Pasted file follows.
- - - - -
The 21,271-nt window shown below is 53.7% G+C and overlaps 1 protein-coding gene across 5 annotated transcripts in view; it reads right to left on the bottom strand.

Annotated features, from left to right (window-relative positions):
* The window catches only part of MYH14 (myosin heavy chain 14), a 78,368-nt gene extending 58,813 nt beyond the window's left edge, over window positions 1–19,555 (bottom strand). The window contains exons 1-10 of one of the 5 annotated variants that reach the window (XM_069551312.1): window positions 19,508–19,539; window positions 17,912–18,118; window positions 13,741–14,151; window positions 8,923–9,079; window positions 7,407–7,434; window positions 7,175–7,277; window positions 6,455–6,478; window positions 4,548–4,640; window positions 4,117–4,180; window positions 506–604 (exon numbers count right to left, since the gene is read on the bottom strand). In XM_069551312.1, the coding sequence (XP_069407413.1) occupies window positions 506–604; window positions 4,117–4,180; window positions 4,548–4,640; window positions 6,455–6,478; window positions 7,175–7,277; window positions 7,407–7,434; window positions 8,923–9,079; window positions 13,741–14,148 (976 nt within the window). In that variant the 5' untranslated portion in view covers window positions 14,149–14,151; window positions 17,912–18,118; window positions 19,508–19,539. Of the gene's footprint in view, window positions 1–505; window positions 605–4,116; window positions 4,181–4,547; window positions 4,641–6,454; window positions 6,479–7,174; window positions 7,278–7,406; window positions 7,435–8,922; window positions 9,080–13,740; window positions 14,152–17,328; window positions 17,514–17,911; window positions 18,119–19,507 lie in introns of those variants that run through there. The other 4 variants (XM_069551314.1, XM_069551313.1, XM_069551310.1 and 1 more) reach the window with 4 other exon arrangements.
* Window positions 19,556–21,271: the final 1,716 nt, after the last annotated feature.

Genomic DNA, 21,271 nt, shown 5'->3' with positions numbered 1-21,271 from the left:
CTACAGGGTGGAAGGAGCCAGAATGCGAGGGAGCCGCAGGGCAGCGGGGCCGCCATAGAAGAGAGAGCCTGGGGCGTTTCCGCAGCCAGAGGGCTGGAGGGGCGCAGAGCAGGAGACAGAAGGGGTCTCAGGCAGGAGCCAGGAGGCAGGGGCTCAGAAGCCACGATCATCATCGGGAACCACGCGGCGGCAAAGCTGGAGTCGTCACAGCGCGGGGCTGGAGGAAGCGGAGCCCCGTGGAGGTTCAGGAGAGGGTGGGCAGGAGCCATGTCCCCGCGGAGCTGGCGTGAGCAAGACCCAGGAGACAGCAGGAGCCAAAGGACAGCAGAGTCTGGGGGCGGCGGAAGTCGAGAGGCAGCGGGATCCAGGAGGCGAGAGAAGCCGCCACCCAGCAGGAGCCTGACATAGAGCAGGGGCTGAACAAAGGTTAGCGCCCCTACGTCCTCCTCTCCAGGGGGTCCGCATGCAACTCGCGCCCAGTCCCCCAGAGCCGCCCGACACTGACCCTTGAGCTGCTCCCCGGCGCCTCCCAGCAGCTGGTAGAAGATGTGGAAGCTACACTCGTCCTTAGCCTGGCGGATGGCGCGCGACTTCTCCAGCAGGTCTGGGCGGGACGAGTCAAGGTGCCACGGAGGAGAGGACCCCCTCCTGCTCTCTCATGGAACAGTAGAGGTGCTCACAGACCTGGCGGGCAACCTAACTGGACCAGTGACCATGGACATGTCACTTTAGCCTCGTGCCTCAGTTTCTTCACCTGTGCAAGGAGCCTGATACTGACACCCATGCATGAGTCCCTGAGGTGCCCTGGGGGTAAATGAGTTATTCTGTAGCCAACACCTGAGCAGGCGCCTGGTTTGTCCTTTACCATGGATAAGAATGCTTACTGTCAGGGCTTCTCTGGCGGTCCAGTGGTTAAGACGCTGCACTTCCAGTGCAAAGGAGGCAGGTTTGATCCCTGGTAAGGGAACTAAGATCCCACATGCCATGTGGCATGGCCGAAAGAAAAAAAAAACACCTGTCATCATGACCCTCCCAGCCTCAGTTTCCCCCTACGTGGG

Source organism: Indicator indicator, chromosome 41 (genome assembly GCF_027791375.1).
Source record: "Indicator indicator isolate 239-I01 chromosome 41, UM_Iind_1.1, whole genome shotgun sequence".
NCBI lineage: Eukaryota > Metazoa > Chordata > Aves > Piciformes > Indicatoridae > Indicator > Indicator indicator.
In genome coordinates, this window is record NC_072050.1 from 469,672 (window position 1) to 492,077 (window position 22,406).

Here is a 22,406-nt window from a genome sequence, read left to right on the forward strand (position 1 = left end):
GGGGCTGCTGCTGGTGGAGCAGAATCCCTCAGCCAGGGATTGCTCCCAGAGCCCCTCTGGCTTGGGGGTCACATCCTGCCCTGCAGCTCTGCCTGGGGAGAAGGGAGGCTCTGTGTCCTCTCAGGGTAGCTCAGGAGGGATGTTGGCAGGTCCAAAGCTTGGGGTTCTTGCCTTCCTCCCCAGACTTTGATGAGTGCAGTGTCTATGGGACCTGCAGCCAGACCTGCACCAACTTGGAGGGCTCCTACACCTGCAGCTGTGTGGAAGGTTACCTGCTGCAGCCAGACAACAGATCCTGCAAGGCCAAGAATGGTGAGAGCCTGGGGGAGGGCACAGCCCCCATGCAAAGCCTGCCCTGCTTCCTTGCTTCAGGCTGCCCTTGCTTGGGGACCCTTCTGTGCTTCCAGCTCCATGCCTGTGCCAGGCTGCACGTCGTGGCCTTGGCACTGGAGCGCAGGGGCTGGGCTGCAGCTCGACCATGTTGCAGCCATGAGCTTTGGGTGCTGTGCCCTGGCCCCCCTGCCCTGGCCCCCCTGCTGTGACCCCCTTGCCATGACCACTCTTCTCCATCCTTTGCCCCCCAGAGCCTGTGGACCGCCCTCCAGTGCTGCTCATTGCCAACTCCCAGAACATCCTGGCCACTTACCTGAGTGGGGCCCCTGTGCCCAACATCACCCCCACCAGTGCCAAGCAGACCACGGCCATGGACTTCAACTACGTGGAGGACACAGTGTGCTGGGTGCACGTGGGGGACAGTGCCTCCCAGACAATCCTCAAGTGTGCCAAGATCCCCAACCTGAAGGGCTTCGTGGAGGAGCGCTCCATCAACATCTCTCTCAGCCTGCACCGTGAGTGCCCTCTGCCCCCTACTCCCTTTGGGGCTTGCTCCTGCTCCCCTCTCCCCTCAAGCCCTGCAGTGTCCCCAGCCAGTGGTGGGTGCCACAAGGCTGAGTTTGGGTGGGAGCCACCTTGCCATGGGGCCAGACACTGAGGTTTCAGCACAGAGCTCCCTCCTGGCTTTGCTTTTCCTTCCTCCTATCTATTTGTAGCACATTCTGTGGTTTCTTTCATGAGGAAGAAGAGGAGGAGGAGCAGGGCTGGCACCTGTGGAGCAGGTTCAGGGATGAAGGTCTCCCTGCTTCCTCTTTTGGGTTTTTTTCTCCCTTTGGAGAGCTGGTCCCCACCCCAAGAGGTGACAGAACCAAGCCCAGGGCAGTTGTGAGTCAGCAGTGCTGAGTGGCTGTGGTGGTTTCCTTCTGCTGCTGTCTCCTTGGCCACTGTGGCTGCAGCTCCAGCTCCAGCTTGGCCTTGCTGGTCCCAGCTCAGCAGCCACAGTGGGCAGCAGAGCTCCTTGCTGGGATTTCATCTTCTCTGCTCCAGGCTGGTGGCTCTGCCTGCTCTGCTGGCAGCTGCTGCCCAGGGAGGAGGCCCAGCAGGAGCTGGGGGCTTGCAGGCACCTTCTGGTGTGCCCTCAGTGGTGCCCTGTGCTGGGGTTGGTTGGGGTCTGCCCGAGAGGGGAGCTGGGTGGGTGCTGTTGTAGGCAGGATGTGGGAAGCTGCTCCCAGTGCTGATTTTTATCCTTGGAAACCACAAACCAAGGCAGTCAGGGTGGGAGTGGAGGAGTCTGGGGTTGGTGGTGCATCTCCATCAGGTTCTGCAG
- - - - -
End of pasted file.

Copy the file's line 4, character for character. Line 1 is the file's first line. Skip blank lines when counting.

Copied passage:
* Window positions 19,556–21,271: the final 1,716 nt, after the last annotated feature.